Building a resilient investment management business
Covid-19: something we should have seen coming, or a true Black Swan event?
Ever since Covid-19 hit, there’s been a lot of discussion – not just in the investment fund sector, but everywhere – as to whether or not the pandemic qualifies as a ‘Black Swan’ event. As an event, they are extremely rare, and classified as an event where nothing in the past could convincingly point to its possibility – meaning there’s no way to be fully prepared for it. It’s an event that’s highly improbable, but if it does occur, the impact will be severe.
There are those who believe Covid-19 meets that criteria, even though there have been global pandemics in the past… and those who would point to a zombie apocalypse as really the only example of a genuine Black Swan event.
For the investment industry, funds have had to adapt to rapidly changing operating conditions, new policy settings, and unpredictable member behaviour in response to the evolving health and economic crisis caused by Covid-19 and the global reaction to it. It’s fair to say that many organisations have been ill-prepared for this, and they’re firmly in the Black Swan camp.
The Australian Prudential Regulation Authority (APRA) disagrees. In 2013, they issued the Cross-industry Practice Guide (CPG) 233 – Pandemic Planning. In essence, CPG 233 classified a global pandemic as something that was likely to occur, and that being unprepared for it doesn’t make it a Black Swan.
“The guide aims to assist regulated institutions in considering and prudently managing the risks posed by a potential influenza pandemic, or any other widespread outbreak of contagious disease that could affect their operations.”
In other words, APRA considered a global pandemic an anticipated event, which is why they published CPG 233 to help APRA-regulated institutions prepare for it and maintain business continuity as much as possible. It outlines key aspects of pandemic plans and how pandemic planning differs from traditional business continuity planning. Most importantly, CPG 233 makes it clear that APRA expects all its regulated institutions to consider pandemic risks.
Like all financial institutions, investment management businesses have a risk management register. This is a list of what a business considers to be the major risks facing them, and how they intend to mitigate those risks. Since the publication of CPG 233 in 2013, ‘global pandemic’ would have been on that list. However, the details of how to deal with the impact of an event like Covid-19 would have been cursory at best, because there was simply a widely-held belief that it wouldn’t come to pass.
Now that Covid-19 is upon us, and we’re continuing to navigate the ‘new normal’, no-one can afford to maintain the ‘ostrich approach’. The worst has happened. How did investment funds respond and more importantly, what insights can we take away from the experience to build a resilient investment management business?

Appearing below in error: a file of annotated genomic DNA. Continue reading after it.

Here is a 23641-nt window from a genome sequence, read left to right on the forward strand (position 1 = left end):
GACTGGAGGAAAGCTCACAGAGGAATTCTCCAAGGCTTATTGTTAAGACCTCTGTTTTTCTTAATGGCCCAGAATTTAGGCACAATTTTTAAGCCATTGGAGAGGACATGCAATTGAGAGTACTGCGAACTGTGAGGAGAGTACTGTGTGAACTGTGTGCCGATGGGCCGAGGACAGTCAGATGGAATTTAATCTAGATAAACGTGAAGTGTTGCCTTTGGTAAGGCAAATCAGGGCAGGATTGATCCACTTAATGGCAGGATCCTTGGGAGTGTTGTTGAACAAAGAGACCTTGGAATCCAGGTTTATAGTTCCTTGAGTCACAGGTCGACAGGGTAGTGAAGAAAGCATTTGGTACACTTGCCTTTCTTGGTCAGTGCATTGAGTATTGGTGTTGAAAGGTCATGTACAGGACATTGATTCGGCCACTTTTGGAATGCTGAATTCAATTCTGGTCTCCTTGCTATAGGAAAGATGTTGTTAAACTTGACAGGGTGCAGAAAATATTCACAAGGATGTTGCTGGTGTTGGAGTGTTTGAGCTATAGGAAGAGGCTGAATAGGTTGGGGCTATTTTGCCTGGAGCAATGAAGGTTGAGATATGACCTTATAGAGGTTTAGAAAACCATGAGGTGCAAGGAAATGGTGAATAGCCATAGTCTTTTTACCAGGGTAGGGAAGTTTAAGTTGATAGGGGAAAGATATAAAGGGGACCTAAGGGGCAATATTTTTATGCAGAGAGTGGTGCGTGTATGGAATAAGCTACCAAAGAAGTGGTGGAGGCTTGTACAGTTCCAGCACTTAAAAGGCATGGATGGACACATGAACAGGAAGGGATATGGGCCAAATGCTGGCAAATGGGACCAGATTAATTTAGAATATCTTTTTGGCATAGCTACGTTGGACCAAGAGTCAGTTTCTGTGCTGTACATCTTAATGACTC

How have investment management businesses reacted to Covid-19 around the world?
For the most part, funds responded quite well, although it’s still too soon to gauge the whole of the impact. And one of the most valuable lessons they learned was that they were capable of rapid and effective decision-making – more so than they had been in the past. Like all organisations worldwide, they had to work swiftly to relocate staff to home offices, with the necessary equipment to maintain business continuity in the virtual world. A lot of off-shoring has also taken place as well. Mostly, these are to locations such as the Philippines and India, and generally involve investment administration operations.
Liquidity was also tested, with Governments around the world allowing people to access their retirement savings prematurely.
Unit pricing and valuation processes also faced challenges; for example, how can a commercial city building be valued if there may no longer be a future for it, because more people are working from home – a situation that’s likely to be ongoing? Covid-19 placed significant stress on valuation policies, with many reviews of those policies occurring as a result.
And of course, like so many other industries, digital transformation accelerated as businesses closed their physical doors while opening virtual ones. Financial advisors who previously wouldn’t have thought about meeting investors online, are now using online video communication platforms to engage with investors.
What lessons can be gleaned from Covid-19 to strengthen investment risk management?
What the pandemic has taught us is the need to be flexible, transparent, and ensure a full understanding our supply chains. For example, if an investment fund is using a third-party administrator located in a different country, it’s essential they’re aware of this. Covid-19 has, by necessity, forced a greater level of communication between funds managers and their service providers. This, of course, helps to improve visibility over the fund and how it’s managed.
It’s important to revisit risk management plans and business continuity plans, and that starts with becoming familiar with historical events – both global and local. This means investment management businesses need to be more imaginative and thorough when planning for hypothetical situations. What this means is that just having one line in a risk management plan on how to deal with a pandemic is not effective or useful; there
needs to be more scenario planning, with each one being thought through in detail. And not just for a pandemic, but any crisis that could threaten business continuity or even survival. Although they’re unlikely to occur, we must always consider what the impact would be if they did, and be ready to meet the subsequent challenges.
What other risks do investment fund businesses face? Spreadsheets can be a major concern – download our white paper on spreadsheet risk to find out more.